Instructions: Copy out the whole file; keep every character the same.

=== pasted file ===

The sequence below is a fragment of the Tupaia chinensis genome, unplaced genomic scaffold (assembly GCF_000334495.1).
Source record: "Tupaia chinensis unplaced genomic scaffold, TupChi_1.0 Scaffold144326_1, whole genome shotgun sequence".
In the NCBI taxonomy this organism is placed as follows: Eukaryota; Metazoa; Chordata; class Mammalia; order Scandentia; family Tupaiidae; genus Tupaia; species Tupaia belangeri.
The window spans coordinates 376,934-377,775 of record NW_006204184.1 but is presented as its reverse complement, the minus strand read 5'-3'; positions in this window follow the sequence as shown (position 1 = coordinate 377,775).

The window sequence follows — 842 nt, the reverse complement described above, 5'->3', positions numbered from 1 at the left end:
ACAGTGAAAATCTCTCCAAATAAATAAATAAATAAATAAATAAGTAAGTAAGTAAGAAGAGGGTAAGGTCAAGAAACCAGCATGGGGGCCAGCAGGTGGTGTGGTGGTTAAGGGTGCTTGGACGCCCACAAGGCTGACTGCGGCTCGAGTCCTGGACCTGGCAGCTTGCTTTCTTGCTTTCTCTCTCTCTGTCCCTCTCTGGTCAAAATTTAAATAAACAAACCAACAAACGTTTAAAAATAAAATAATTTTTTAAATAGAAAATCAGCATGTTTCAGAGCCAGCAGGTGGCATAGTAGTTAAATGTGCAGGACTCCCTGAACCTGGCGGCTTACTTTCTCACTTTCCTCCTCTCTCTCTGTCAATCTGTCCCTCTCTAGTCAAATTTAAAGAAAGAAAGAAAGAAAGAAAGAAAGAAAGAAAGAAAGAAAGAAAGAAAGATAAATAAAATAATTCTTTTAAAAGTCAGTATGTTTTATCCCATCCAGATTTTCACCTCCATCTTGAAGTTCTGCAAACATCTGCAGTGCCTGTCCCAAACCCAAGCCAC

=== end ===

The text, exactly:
The sequence below is a fragment of the Tupaia chinensis genome, unplaced genomic scaffold (assembly GCF_000334495.1).
Source record: "Tupaia chinensis unplaced genomic scaffold, TupChi_1.0 Scaffold144326_1, whole genome shotgun sequence".
In the NCBI taxonomy this organism is placed as follows: Eukaryota; Metazoa; Chordata; class Mammalia; order Scandentia; family Tupaiidae; genus Tupaia; species Tupaia belangeri.
The window spans coordinates 376,934-377,775 of record NW_006204184.1 but is presented as its reverse complement, the minus strand read 5'-3'; positions in this window follow the sequence as shown (position 1 = coordinate 377,775).

The window sequence follows — 842 nt, the reverse complement described above, 5'->3', positions numbered from 1 at the left end:
ACAGTGAAAATCTCTCCAAATAAATAAATAAATAAATAAATAAGTAAGTAAGTAAGAAGAGGGTAAGGTCAAGAAACCAGCATGGGGGCCAGCAGGTGGTGTGGTGGTTAAGGGTGCTTGGACGCCCACAAGGCTGACTGCGGCTCGAGTCCTGGACCTGGCAGCTTGCTTTCTTGCTTTCTCTCTCTCTGTCCCTCTCTGGTCAAAATTTAAATAAACAAACCAACAAACGTTTAAAAATAAAATAATTTTTTAAATAGAAAATCAGCATGTTTCAGAGCCAGCAGGTGGCATAGTAGTTAAATGTGCAGGACTCCCTGAACCTGGCGGCTTACTTTCTCACTTTCCTCCTCTCTCTCTGTCAATCTGTCCCTCTCTAGTCAAATTTAAAGAAAGAAAGAAAGAAAGAAAGAAAGAAAGAAAGAAAGAAAGAAAGAAAGATAAATAAAATAATTCTTTTAAAAGTCAGTATGTTTTATCCCATCCAGATTTTCACCTCCATCTTGAAGTTCTGCAAACATCTGCAGTGCCTGTCCCAAACCCAAGCCAC